What does ‘rack up’ mean?
The idiom rack up means to acquire or accumulate a large amount of something, typically points, scores, or debts, through persistent effort or activity.
Mind-Blowing Meanings Revealed
The idiom "rack up" has several meanings and uses in American English. Firstly, "rack up" can mean to accumulate or gather something, often in large quantities. It is commonly used in the context of accumulating points or scores in a game or competition. For example, someone might say, "He scored twenty points in the first quarter of the basketball game." This usage suggests the idea of collecting or amassing something, like putting objects on a rack or shelf.
Secondly, "rack up" can also mean to accumulate debt, expenses, or losses. This usage emphasizes the idea of piling up or stacking, like putting items on a rack. For instance, someone might say, "She piled up thousands of dollars in credit card debt during her shopping spree." This conveys the notion of incurring or accumulating something negative or undesirable.
Another meaning of "rack up" is to achieve a high level of success or accomplishment. This usage implies reaching a notable or impressive level, like placing an item on a rack. For example, someone might say, "She achieved numerous awards for her outstanding performances." This suggests achieving recognition or acclaim for one's achievements.
Furthermore, "rack up" can also mean to accumulate a large amount of money or profit. This usage signifies the idea of gathering or amassing wealth, as if stacking it up on a rack. For instance, someone might say, "They were able to amass substantial profits from their business venture." This implies generating substantial financial gains or earnings.
The related idiom "run up" is similar to "rack up" in that it also means to accumulate or gather something. However, "run up" often indicates a faster or more rapid accumulation, like sprinting to reach a target. For example, someone might say, "He ran up a huge bill by buying extravagant items." This suggests accumulating expenses quickly or unexpectedly.
Similarly, the idiom "pile up" is another related term to "rack up" which conveys the idea of accumulating or gathering something, often in a haphazard or disorganized manner. It implies a large quantity of things being stacked together, like piling objects on top of each other. For instance, someone might say, "The dirty dishes have piled up in the sink." This indicates a growing number of unwashed dishes in an untidy manner.
On the other hand, the idiom "load up" is related to "rack up" in the sense that it also refers to accumulating or gathering something. However, "load up" specifically suggests filling or packing something with a large amount of items, like loading objects onto a vehicle. For example, someone might say, "We need to load up the car with groceries before we leave." This indicates the act of putting a significant amount of groceries into the car.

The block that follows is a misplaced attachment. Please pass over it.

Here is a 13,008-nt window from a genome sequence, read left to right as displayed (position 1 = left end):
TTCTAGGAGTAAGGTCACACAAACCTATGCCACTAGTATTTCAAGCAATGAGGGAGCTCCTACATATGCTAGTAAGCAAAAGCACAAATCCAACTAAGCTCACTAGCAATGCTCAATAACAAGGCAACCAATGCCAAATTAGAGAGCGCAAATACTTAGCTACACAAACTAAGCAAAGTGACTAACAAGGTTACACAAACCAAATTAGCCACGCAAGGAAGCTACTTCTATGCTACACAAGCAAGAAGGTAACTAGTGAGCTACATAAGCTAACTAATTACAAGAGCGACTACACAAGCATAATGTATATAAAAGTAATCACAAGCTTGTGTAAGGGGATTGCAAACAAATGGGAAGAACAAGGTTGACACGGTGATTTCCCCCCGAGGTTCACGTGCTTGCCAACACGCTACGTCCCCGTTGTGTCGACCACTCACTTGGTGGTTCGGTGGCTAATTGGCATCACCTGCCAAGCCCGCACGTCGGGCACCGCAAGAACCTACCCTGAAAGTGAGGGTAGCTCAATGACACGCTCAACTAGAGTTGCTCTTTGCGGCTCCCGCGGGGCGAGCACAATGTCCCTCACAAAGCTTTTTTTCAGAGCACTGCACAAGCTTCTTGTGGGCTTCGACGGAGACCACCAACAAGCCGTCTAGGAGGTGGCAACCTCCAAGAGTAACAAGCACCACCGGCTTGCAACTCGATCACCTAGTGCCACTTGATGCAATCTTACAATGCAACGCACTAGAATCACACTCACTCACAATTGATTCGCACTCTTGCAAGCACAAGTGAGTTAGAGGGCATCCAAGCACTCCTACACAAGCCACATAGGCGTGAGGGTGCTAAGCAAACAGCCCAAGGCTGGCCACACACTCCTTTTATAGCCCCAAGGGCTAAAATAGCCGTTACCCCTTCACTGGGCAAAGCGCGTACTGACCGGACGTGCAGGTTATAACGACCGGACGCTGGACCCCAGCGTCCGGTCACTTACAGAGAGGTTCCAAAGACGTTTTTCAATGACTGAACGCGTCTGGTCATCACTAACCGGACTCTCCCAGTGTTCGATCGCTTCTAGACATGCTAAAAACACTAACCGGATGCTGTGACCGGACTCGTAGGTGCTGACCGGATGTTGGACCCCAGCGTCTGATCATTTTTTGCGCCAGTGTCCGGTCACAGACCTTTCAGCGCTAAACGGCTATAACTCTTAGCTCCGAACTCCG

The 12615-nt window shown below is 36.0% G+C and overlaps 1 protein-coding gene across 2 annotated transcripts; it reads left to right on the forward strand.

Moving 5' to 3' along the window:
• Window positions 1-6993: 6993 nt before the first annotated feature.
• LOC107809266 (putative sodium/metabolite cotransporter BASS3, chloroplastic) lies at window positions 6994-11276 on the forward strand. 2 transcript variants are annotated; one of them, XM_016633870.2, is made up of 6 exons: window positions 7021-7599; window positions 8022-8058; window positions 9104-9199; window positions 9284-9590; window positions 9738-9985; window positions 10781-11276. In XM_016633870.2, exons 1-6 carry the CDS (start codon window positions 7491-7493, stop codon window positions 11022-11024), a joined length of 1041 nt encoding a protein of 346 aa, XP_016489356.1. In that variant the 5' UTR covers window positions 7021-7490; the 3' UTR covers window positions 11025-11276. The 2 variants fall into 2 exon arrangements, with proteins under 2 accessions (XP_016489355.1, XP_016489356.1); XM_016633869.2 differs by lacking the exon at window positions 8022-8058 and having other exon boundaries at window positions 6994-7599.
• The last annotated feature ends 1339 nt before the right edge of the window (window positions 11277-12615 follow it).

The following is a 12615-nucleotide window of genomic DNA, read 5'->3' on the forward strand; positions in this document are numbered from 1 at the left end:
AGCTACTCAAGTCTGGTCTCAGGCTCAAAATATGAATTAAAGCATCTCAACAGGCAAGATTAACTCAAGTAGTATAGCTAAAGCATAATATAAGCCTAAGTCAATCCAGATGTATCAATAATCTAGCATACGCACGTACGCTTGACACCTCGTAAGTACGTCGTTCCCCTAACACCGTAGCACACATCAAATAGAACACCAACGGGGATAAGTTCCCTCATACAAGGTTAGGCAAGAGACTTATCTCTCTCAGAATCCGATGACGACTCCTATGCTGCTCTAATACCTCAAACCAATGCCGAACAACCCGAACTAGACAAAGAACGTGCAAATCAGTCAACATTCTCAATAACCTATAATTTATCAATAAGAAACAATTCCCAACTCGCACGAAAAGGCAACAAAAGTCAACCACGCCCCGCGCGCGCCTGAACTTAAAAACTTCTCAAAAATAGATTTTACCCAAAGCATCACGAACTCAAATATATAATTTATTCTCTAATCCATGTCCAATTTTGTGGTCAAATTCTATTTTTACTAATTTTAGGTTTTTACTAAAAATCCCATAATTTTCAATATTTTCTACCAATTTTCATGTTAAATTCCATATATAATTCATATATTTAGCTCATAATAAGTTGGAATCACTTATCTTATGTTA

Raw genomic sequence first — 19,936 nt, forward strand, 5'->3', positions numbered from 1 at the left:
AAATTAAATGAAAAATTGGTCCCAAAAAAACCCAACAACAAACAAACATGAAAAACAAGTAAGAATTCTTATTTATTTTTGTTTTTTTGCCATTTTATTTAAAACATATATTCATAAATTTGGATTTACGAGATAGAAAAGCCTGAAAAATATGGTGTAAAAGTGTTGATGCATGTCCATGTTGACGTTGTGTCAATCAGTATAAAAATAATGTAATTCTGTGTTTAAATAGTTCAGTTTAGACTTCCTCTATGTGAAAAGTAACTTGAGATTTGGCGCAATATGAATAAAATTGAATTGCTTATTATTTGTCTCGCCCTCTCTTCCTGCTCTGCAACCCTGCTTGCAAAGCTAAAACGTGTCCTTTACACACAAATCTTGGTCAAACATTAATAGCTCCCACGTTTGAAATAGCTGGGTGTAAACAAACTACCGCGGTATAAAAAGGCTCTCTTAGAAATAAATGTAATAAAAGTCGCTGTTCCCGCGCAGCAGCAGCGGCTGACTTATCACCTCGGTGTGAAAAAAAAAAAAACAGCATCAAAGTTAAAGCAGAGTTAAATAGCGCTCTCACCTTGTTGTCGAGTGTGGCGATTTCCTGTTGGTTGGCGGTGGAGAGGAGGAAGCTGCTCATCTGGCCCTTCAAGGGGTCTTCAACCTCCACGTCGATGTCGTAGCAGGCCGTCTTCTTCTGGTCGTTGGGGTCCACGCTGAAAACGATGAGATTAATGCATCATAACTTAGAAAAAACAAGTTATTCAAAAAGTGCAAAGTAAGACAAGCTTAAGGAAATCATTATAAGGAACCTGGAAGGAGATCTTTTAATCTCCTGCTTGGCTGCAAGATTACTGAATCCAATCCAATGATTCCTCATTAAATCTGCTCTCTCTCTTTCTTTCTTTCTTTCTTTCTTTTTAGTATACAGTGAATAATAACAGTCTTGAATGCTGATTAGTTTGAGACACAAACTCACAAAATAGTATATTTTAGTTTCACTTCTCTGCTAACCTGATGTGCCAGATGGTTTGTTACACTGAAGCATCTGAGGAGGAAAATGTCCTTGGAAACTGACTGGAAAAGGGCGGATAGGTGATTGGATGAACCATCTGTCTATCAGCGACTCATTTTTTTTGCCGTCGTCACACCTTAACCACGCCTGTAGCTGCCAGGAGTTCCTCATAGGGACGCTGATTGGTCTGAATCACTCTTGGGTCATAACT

The idiom "rack and ruin" is another related term to "rack up" which conveys a sense of destruction or deterioration that has occurred over time. It usually refers to a place or a structure that has fallen into disrepair or ruins. For instance, someone might say, "The once beautiful mansion has fallen into rack and ruin." This indicates that the mansion has deteriorated significantly and is no longer in its original state of grandeur.
Finally, the idiom "build up" is related to "rack up" as it also suggests accumulating or gathering something. However, "build up" focuses more on the gradual process of accumulating or developing something over time. It implies a steady growth or improvement towards a specific goal or outcome. For example, someone might say, "He has been building up his savings account for years." This suggests that the person has been consistently adding to their savings over a period of time.
Overall, the idiom "rack up" has various meanings related to accumulation, whether it is points, debt, success, or money. It conveys the concept of amassing or collecting something, often in a noteworthy or significant manner. The different uses of this idiom offer a nuanced understanding of the ways in which it can be employed in everyday conversations.
Examples of how the idiom "rack up" can be used in a sentence:
- He managed to rack up a high score in the video game.
- The company was able to rack up significant profits this quarter.
- She racked up substantial credit card debt during her shopping spree.
More "Accumulate" idioms
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